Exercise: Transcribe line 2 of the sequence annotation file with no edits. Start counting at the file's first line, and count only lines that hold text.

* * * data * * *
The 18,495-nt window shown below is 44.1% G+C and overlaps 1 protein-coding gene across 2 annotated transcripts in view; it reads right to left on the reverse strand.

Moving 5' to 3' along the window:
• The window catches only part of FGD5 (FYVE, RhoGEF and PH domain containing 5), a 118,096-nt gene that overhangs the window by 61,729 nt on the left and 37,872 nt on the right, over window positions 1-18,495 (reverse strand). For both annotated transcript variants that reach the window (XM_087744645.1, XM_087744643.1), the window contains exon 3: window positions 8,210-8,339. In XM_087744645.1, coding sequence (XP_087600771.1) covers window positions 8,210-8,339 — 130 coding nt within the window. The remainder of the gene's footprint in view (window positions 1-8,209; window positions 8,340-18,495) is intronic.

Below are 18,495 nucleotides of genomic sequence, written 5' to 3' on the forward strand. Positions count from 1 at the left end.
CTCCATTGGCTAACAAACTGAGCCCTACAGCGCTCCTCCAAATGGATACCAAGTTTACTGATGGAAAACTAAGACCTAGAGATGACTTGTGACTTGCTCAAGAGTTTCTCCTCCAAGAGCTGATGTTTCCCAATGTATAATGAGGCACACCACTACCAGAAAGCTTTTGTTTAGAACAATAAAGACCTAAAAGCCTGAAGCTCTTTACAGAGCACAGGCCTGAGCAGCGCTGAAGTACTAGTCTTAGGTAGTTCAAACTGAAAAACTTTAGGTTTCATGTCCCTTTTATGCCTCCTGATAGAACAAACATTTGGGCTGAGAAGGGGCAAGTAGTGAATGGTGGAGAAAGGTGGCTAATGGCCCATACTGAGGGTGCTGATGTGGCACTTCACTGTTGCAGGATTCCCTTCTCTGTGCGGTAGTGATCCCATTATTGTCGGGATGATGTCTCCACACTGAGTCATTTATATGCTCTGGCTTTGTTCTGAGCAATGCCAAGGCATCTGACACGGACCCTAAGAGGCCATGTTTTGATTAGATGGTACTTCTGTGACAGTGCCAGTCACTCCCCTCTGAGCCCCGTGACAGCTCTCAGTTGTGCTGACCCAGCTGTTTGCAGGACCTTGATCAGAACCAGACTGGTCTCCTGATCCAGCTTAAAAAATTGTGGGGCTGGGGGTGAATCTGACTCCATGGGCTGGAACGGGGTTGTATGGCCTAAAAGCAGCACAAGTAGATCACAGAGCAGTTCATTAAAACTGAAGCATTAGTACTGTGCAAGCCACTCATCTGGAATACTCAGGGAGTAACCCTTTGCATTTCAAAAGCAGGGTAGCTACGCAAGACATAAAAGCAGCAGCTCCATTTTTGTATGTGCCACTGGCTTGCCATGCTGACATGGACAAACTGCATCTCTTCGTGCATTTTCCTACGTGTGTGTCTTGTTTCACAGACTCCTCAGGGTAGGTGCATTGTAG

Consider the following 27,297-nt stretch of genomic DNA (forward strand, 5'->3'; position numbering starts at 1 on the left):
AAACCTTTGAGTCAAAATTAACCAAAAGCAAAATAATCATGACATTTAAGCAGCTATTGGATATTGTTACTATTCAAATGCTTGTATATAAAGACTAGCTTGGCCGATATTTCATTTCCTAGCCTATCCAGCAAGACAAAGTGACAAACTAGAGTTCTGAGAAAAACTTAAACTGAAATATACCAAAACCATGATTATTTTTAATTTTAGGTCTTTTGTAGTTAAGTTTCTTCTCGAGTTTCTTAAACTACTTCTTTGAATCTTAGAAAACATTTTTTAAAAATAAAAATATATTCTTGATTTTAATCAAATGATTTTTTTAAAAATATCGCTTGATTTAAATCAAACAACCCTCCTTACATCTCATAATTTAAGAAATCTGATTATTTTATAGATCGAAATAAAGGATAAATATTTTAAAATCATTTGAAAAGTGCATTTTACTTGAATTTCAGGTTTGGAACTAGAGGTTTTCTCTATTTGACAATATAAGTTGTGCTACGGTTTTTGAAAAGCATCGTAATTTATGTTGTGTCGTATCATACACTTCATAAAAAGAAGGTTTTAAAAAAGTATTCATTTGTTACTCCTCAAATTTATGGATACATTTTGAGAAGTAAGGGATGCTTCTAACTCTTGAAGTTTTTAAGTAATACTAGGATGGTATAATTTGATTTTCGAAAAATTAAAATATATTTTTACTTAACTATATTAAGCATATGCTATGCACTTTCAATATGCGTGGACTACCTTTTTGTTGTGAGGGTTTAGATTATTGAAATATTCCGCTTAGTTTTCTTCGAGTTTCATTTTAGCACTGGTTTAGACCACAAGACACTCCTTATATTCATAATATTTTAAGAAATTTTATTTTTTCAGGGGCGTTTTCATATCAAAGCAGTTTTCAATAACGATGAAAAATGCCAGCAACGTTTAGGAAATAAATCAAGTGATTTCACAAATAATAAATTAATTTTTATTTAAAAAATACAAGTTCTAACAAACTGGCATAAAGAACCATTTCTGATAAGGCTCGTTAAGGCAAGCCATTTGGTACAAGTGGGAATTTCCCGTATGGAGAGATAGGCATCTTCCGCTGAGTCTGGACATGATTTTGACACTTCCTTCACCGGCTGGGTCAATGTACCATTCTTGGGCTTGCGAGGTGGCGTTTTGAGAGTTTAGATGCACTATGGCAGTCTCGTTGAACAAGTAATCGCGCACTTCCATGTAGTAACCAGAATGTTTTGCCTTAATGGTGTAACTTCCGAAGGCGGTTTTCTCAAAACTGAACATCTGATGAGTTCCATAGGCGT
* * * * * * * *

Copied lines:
Moving 5' to 3' along the window: